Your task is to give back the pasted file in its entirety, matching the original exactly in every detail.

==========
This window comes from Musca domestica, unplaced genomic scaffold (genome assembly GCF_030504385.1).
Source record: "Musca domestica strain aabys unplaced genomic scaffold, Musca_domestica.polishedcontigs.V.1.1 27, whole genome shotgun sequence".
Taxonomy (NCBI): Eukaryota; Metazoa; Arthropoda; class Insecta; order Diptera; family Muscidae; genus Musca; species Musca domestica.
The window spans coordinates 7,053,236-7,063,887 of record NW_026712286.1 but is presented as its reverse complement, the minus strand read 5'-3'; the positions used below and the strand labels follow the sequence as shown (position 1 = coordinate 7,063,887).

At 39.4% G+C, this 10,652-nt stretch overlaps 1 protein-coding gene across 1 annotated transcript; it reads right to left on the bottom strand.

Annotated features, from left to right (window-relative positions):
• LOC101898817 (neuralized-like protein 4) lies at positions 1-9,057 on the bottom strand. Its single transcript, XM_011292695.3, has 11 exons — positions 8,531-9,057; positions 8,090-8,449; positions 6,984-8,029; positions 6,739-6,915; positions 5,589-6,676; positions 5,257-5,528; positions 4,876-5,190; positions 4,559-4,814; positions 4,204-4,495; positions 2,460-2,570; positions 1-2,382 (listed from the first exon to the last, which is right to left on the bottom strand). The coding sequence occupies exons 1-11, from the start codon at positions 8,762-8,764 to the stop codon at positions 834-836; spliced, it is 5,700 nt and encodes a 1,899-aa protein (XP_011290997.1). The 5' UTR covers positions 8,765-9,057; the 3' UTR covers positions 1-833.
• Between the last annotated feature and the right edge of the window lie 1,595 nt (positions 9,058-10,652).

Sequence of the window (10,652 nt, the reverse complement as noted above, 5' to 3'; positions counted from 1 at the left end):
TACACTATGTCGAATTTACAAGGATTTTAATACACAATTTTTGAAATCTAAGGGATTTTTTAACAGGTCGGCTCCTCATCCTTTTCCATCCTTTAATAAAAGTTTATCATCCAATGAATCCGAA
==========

This window comes from Musca domestica, unplaced genomic scaffold (genome assembly GCF_030504385.1).
Source record: "Musca domestica strain aabys unplaced genomic scaffold, Musca_domestica.polishedcontigs.V.1.1 27, whole genome shotgun sequence".
Taxonomy (NCBI): Eukaryota; Metazoa; Arthropoda; class Insecta; order Diptera; family Muscidae; genus Musca; species Musca domestica.
The window spans coordinates 7,053,236-7,063,887 of record NW_026712286.1 but is presented as its reverse complement, the minus strand read 5'-3'; the positions used below and the strand labels follow the sequence as shown (position 1 = coordinate 7,063,887).

At 39.4% G+C, this 10,652-nt stretch overlaps 1 protein-coding gene across 1 annotated transcript; it reads right to left on the bottom strand.

Annotated features, from left to right (window-relative positions):
• LOC101898817 (neuralized-like protein 4) lies at positions 1-9,057 on the bottom strand. Its single transcript, XM_011292695.3, has 11 exons — positions 8,531-9,057; positions 8,090-8,449; positions 6,984-8,029; positions 6,739-6,915; positions 5,589-6,676; positions 5,257-5,528; positions 4,876-5,190; positions 4,559-4,814; positions 4,204-4,495; positions 2,460-2,570; positions 1-2,382 (listed from the first exon to the last, which is right to left on the bottom strand). The coding sequence occupies exons 1-11, from the start codon at positions 8,762-8,764 to the stop codon at positions 834-836; spliced, it is 5,700 nt and encodes a 1,899-aa protein (XP_011290997.1). The 5' UTR covers positions 8,765-9,057; the 3' UTR covers positions 1-833.
• Between the last annotated feature and the right edge of the window lie 1,595 nt (positions 9,058-10,652).

Sequence of the window (10,652 nt, the reverse complement as noted above, 5' to 3'; positions counted from 1 at the left end):
TACACTATGTCGAATTTACAAGGATTTTAATACACAATTTTTGAAATCTAAGGGATTTTTTAACAGGTCGGCTCCTCATCCTTTTCCATCCTTTAATAAAAGTTTATCATCCAATGAATCCGAA